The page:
Fighting the good fight
Scott C. Harris
Whitfield, Bryson & Mason LLP
900 W. Morgan Street
Raleigh, NC 27603
Scott C. Harris is a partner at Whitfield, Bryson & Mason LLP, and has been with the firm since its inception.
Scott’s practice focuses on fighting for individuals, homeowners, homeowners associations, and small businesses in complex litigation, including construction defect, mass tort, and product liability. Harris has played a key role in securing substantial verdicts and settlements in a variety of cases. For instance, he has received a multi-million dollar verdict in favor of homeowners for a developer’s unfair and deceptive advertising and shoddy road construction and over a million dollar verdict in favor of homeowners whose homes were built on improperly compacted soil. He has also secured substantial results for a class of homeowners whose homes were built without a weather resistant barrier beneath their siding.
Harris earned his law degree from Wake Forest University School of Law in 2006 and his Bachelor of Arts from Hampden-Sydney College in 2001. While at Hampden-Sydney College, Harris was Chairman of the Honor Committee and a member of the national leadership honor society, Omicron Delta Kappa. Harris was admitted to the North Carolina Bar in 2006 and to the Florida Bar in 2013. He is also admitted to practice before the United States District Court for the Eastern, Middle and Western Districts of North Carolina, the United States Court for the Middle District of Florida, and the United States Court of Appeals for the Fourth Circuit.
Before he attended law school, Harris taught 9th and 10th grade English at Orangeburg Preparatory School in Orangeburg, South Carolina. After graduating from law school, Harris joined the law firm of Lewis & Roberts PLLC where he focused his practice on complex civil and business litigation. He remained at Lewis & Roberts, PLLC until he left to help start Whitfield, Bryson & Mason LLP.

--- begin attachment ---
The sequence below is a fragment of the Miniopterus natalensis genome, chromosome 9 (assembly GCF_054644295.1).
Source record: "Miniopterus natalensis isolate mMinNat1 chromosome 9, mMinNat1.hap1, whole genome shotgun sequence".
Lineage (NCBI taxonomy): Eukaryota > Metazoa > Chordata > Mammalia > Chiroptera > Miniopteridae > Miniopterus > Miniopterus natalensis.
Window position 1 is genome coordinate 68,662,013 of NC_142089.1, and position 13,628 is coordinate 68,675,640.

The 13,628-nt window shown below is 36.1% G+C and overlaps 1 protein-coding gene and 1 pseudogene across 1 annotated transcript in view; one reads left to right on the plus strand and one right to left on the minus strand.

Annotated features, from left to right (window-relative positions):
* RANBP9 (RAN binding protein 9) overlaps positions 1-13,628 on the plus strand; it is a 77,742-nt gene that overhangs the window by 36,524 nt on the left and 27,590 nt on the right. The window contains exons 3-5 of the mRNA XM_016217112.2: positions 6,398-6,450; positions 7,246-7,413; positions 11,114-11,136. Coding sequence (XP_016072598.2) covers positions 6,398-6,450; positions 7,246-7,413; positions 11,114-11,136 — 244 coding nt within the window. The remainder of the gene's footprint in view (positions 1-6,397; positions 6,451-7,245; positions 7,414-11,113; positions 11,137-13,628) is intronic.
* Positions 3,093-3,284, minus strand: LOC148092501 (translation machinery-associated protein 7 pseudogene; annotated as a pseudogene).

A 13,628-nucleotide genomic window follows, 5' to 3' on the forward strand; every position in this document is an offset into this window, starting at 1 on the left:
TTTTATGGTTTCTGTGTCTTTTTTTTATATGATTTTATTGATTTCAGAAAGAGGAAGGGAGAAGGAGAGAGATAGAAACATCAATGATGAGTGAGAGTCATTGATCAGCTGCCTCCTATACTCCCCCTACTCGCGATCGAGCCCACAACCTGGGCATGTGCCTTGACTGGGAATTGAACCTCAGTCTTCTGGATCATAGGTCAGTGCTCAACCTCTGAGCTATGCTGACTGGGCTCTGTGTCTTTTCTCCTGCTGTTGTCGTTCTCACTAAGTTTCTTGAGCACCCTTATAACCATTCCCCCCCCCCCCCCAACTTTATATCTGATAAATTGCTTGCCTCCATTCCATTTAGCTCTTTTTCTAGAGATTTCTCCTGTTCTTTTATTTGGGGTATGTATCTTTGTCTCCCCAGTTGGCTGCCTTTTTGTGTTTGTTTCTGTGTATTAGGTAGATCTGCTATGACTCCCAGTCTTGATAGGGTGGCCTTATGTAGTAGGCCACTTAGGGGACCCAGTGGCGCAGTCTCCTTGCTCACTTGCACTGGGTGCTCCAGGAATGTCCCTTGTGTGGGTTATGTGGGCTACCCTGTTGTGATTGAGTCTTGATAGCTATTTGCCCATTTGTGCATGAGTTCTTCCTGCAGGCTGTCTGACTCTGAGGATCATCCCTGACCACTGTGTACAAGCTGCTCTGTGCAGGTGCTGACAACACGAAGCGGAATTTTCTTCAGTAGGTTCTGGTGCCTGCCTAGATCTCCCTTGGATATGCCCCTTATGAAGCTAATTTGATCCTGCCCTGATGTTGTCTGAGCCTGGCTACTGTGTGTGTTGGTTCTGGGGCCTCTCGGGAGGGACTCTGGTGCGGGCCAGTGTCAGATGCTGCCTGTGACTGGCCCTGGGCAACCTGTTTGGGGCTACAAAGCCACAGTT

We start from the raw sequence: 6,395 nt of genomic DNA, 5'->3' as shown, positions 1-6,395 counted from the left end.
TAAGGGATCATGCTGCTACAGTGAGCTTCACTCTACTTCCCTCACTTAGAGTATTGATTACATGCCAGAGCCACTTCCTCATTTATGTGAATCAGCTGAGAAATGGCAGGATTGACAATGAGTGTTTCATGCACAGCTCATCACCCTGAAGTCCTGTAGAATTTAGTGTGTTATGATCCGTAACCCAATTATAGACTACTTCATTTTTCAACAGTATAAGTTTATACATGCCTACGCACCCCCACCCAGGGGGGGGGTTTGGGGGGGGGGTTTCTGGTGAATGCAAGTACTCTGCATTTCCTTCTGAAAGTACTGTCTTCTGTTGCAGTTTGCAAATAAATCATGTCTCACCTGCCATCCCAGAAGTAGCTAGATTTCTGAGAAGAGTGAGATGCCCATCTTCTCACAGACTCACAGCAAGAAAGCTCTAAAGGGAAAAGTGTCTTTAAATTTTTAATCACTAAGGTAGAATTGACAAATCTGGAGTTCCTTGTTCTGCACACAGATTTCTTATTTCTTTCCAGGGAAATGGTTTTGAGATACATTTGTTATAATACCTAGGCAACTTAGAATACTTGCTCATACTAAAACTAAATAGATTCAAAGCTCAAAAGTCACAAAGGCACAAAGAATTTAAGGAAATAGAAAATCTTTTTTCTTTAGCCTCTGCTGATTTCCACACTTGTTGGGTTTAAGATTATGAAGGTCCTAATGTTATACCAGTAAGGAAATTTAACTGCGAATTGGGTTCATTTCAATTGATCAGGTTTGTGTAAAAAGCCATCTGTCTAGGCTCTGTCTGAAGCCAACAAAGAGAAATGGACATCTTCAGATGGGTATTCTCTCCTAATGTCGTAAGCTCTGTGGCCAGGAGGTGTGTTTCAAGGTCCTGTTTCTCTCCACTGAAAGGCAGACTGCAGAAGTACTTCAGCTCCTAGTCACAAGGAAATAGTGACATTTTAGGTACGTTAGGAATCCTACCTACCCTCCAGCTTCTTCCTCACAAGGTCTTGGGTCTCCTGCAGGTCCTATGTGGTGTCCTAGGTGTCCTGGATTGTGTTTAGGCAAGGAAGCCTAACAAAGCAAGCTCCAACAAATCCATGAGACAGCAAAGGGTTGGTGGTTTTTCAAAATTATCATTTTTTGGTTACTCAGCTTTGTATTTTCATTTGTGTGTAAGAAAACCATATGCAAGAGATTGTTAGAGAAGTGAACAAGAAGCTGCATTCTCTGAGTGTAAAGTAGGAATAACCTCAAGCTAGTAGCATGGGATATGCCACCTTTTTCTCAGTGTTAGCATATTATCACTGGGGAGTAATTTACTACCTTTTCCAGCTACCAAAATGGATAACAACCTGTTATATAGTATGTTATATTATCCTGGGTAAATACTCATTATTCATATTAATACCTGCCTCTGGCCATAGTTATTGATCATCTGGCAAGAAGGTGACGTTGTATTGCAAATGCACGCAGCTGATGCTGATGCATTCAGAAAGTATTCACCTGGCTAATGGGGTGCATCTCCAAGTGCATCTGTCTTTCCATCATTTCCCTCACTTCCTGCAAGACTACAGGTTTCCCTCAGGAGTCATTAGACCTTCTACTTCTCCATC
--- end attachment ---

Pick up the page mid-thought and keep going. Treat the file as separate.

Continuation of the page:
Harris’ success has been recognized by numerous professional associations. He was named a Super Lawyer in 2010, and every year since 2012. In addition, he has consistently been named a member of the Legal Elite by Business North Carolina. Harris is also an active member of several trade organizations including American Association of Justice (AAJ), North Carolina Advocates for Justice (NCAJ), Public Justice.
- State of Florida
- State of North Carolina
- Super Lawyers, 2010, 2012-2017
- Business North Carolina Member of the Legal Elite
- American Association of Justice
- North Carolina Advocates for Justice
- Public Justice
- Does a 20-Year Express Warranty Expire in Six Years in North Carolina? (Co-Author with Matthew D. Quinn)
- State of the Union on Condominium Construction Issues and How to Protect Your Legal Interests and Present a Potential Claim (co-author with Daniel K. Bryson)
- The Latest on Mold and What You Must Know (Co-Author with Daniel K. Bryson)
- Hampden-Sydney College: B.A., 2001
- Wake Forest University School of Law: J.D., 2006
- Member of the trial team that secured a verdict and judgment in excess of $3.5 million for a developer’s deceptive advertising and shoddy construction of subdivision roads in the mountains of Western North Carolina
- Represents North Carolina homeowners whose homes were allegedly defectively constructed; the North Carolina Court of Appeals unanimously upheld the trial court’s decision regarding whether the defendant waived its right to arbitration
- Presented oral argument before the North Carolina Supreme Court to determine whether an express twenty-year warranty is subject to North Carolina’s six year statute of repose
Let’s start talking about your case right now with a free consultation!
Whether you’re certain that you have a case or just want to talk to an experienced lawyer, we’re here to help. No matter how complex the case or how daunting the opposition, we fight for our clients every step of the way.
Get in touch
Toll free: 855-926-2889
“…decades of experience in litigation construction product defect cases on an individual, multi-family, and class basis.”